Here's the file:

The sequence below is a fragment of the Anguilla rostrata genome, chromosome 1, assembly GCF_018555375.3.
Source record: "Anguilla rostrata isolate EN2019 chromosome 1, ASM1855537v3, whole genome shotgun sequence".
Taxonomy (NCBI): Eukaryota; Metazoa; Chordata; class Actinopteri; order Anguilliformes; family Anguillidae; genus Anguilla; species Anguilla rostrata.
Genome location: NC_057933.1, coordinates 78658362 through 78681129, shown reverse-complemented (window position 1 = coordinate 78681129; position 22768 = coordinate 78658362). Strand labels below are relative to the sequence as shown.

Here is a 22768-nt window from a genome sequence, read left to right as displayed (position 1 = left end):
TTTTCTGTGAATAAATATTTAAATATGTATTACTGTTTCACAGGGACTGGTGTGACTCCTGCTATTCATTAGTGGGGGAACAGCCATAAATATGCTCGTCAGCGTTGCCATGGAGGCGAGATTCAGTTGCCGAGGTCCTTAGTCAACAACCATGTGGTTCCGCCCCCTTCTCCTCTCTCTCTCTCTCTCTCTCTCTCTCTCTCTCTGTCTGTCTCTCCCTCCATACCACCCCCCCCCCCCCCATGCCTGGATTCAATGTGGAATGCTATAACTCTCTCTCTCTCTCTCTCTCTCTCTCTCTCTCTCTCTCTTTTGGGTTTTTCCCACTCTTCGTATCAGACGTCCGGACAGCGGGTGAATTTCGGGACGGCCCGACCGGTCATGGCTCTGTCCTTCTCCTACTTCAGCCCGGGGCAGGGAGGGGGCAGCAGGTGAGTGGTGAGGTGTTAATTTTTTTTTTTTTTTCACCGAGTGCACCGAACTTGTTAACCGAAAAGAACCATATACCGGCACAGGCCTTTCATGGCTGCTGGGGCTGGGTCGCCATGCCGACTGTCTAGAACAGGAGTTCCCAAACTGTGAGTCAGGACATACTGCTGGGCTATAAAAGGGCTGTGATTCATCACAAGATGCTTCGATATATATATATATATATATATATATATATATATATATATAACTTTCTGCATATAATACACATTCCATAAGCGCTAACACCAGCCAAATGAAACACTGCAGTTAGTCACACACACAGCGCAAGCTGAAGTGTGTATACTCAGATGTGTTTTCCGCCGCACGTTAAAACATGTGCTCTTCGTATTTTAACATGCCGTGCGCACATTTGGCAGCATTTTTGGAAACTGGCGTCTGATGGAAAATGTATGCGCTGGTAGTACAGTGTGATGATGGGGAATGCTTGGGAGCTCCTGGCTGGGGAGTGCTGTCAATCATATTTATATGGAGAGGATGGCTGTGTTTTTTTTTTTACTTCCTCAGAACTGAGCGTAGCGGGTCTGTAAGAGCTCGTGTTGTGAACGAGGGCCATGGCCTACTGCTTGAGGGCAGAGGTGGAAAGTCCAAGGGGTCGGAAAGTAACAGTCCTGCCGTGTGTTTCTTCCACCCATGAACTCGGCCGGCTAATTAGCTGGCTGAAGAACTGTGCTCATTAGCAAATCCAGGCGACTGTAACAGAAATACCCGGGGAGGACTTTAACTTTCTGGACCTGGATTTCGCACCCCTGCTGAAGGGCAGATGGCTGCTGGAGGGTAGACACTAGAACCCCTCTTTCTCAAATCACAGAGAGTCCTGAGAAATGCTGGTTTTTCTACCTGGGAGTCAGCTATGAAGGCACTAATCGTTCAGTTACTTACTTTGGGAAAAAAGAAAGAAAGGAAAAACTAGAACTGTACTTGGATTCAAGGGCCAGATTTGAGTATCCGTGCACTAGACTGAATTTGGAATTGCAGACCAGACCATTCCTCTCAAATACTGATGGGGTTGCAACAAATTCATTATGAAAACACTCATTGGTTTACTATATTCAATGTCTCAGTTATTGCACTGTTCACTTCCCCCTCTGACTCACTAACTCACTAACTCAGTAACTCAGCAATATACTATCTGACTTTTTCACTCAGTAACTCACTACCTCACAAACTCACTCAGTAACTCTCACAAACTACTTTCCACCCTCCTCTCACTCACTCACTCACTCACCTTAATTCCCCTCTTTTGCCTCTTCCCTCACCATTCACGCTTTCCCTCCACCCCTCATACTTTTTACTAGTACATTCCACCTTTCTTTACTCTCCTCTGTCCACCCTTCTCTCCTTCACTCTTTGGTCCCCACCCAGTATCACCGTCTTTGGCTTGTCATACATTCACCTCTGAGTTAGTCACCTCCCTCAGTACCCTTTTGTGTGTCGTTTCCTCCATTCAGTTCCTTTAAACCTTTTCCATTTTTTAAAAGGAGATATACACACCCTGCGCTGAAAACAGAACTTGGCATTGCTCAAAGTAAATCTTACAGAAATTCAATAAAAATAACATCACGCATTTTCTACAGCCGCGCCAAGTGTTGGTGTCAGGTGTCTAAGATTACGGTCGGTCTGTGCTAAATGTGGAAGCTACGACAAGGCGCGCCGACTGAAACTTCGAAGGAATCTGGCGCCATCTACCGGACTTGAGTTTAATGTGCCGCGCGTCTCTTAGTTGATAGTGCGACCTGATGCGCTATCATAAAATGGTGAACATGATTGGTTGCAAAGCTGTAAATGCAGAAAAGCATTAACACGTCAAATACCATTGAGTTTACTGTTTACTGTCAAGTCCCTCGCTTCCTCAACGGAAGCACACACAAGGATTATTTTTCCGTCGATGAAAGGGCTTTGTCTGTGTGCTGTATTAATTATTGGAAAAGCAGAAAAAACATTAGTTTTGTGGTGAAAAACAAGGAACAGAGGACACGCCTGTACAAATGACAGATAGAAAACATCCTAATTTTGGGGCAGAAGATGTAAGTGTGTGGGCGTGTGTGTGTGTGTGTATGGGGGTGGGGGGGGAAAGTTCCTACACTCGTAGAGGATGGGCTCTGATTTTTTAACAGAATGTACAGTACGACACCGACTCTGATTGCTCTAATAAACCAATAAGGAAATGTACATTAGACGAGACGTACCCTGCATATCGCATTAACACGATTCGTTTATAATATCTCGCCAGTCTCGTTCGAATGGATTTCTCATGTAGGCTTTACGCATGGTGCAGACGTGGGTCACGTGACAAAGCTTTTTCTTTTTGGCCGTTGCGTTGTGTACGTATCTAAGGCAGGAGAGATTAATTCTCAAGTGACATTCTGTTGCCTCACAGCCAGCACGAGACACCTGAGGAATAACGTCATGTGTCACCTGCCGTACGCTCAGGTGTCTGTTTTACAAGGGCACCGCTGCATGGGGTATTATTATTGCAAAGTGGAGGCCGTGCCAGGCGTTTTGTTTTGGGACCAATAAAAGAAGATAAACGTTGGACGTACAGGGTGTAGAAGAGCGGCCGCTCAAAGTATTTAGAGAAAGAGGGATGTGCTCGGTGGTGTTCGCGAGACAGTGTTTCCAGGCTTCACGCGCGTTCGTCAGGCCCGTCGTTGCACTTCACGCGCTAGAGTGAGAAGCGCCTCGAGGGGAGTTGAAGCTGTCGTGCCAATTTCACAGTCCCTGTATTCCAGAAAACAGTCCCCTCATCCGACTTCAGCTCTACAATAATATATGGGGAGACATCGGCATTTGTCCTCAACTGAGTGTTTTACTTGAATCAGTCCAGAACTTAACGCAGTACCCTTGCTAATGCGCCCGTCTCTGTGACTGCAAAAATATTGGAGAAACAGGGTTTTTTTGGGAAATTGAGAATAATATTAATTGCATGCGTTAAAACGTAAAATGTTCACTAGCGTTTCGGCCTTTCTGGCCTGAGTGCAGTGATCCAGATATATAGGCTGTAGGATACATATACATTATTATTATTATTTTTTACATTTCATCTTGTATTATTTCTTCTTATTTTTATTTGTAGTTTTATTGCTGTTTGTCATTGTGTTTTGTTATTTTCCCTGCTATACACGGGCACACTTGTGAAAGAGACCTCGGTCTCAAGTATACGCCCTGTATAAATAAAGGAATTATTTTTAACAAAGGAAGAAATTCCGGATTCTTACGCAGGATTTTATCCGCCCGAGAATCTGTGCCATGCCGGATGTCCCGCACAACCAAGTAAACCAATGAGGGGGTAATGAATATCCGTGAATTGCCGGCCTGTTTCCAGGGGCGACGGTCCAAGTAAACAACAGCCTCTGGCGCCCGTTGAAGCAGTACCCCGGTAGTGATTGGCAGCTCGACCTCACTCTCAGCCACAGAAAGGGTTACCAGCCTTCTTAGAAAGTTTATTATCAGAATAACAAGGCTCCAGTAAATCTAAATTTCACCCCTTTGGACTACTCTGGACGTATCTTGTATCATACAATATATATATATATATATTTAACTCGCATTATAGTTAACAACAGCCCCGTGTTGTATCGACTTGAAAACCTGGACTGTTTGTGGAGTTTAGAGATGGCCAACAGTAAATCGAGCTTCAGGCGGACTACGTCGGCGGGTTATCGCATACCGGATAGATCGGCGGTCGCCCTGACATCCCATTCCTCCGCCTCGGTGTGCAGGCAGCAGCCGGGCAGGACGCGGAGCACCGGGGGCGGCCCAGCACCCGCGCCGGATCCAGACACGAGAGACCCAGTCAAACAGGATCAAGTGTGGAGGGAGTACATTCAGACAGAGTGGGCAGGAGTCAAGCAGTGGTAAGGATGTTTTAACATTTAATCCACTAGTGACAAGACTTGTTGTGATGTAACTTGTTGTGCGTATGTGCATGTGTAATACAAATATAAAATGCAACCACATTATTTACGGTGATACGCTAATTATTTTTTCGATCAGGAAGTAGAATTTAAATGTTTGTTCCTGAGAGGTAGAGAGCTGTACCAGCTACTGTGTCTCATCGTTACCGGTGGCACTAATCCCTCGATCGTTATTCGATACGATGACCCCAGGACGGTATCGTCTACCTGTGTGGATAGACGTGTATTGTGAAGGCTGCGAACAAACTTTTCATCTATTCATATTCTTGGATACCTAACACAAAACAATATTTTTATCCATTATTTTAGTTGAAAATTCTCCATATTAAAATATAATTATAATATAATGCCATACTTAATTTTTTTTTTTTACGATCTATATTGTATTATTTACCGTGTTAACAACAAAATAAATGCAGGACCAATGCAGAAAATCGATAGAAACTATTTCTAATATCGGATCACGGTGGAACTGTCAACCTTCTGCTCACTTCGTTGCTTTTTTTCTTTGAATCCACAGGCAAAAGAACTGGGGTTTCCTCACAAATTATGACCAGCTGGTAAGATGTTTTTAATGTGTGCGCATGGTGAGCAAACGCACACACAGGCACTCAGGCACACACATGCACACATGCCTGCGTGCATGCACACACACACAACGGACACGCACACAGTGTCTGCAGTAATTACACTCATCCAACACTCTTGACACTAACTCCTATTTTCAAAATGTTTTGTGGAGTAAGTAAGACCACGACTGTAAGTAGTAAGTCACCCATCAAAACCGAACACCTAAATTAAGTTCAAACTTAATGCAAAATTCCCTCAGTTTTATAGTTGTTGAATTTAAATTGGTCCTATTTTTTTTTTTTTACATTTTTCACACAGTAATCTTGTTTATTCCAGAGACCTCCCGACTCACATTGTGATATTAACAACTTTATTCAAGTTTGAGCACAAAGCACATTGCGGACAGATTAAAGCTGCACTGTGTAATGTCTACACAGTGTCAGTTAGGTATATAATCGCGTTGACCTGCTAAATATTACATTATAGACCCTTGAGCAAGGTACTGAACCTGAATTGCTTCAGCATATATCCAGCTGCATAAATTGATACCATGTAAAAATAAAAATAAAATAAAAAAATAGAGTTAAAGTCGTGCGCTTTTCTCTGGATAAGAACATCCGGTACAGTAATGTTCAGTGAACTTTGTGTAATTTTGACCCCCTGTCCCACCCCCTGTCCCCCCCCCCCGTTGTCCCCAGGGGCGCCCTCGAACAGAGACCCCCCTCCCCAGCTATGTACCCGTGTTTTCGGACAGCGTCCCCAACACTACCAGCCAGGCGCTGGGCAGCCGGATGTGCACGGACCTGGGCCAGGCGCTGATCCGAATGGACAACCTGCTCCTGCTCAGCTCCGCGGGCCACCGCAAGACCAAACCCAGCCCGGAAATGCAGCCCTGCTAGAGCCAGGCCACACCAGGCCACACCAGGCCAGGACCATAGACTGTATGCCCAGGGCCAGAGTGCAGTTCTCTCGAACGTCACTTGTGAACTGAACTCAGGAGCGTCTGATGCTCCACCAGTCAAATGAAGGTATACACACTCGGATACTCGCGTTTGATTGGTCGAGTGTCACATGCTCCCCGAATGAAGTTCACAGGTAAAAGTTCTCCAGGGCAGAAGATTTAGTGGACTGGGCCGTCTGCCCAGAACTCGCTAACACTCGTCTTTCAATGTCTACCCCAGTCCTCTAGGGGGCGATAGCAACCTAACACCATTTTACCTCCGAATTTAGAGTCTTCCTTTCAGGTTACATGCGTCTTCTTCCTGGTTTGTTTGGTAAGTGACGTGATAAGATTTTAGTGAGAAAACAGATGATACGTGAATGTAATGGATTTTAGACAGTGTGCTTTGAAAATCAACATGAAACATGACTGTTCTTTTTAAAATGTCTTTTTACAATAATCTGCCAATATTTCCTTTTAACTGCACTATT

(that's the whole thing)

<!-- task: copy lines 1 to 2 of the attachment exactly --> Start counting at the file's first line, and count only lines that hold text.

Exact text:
The sequence below is a fragment of the Anguilla rostrata genome, chromosome 1, assembly GCF_018555375.3.
Source record: "Anguilla rostrata isolate EN2019 chromosome 1, ASM1855537v3, whole genome shotgun sequence".